No, the major surprise was in Trinidad & Tobago.  Because of electrical problems, the U.S. match had been moved an hour south of the national stadium in Port of Spain to a modest 10,000-seat track and field facility.  Just as well.  With the Soca Warriors long since eliminated, the turnout at Couva resembled a crowd for a junior college match.  In fact, an attendance figure was not released.  It was virtually a neutral site.  Certainly T&T was playing with absolutely nothing to lose.  But U.S. fans have to question the fortitude of a team playing what was becoming a do-or-die game devoid of the horrors of qualifying on the road in CONCACAF.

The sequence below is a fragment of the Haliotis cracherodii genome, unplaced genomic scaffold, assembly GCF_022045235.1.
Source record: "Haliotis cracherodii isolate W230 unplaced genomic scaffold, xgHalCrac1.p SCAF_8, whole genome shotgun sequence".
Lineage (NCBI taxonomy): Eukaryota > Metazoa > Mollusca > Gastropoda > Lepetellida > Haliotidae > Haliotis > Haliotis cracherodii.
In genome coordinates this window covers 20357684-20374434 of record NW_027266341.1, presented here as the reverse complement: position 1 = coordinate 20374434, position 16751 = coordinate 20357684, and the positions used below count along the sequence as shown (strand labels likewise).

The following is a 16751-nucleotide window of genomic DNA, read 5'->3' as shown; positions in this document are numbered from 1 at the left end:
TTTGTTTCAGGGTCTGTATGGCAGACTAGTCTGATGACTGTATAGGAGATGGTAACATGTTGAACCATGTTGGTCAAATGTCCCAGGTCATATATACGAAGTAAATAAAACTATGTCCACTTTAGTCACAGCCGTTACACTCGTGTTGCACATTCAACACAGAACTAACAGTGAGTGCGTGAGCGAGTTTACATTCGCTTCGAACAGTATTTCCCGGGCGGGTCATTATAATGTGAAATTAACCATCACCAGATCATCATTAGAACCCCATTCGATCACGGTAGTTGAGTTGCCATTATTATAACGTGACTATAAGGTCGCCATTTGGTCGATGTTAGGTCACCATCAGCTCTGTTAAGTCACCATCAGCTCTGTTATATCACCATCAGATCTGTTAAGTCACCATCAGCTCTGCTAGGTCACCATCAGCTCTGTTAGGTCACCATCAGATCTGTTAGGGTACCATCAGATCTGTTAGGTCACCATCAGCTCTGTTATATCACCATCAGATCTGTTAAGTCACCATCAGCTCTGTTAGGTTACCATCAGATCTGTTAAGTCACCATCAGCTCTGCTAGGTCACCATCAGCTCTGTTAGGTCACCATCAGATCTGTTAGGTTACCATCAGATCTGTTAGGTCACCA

Comment IV:  What now?

Most of the focus is on the man who hired Klinsmann and then Arena, U.S. Soccer President Sunil Gulati.  He’s up for re-election after three campaigns in which he ran unopposed.  The two fellows expected to run against him in February are relative unknowns.  What Gulati has in his favor is his influence as a player in the high stakes world of international soccer.  A member of the National Soccer Hall of Fame, he sits on the powerful FIFA Executive Council (formerly the Executive Committee), he was instrumental in getting Gianni Infantino elected FIFA president, and he’s leading the Canada/U.S./Mexico campaign to host the 2026 World Cup, which will be the first 48-nation World Cup in history.  It should be noted, however, that the North American trio’s lone opponent for ’26 is Morocco, which would have trouble adequately accommodating a 16-team competition.  It is not imperative, then, that Gulati remain U.S. Soccer’s chief executive.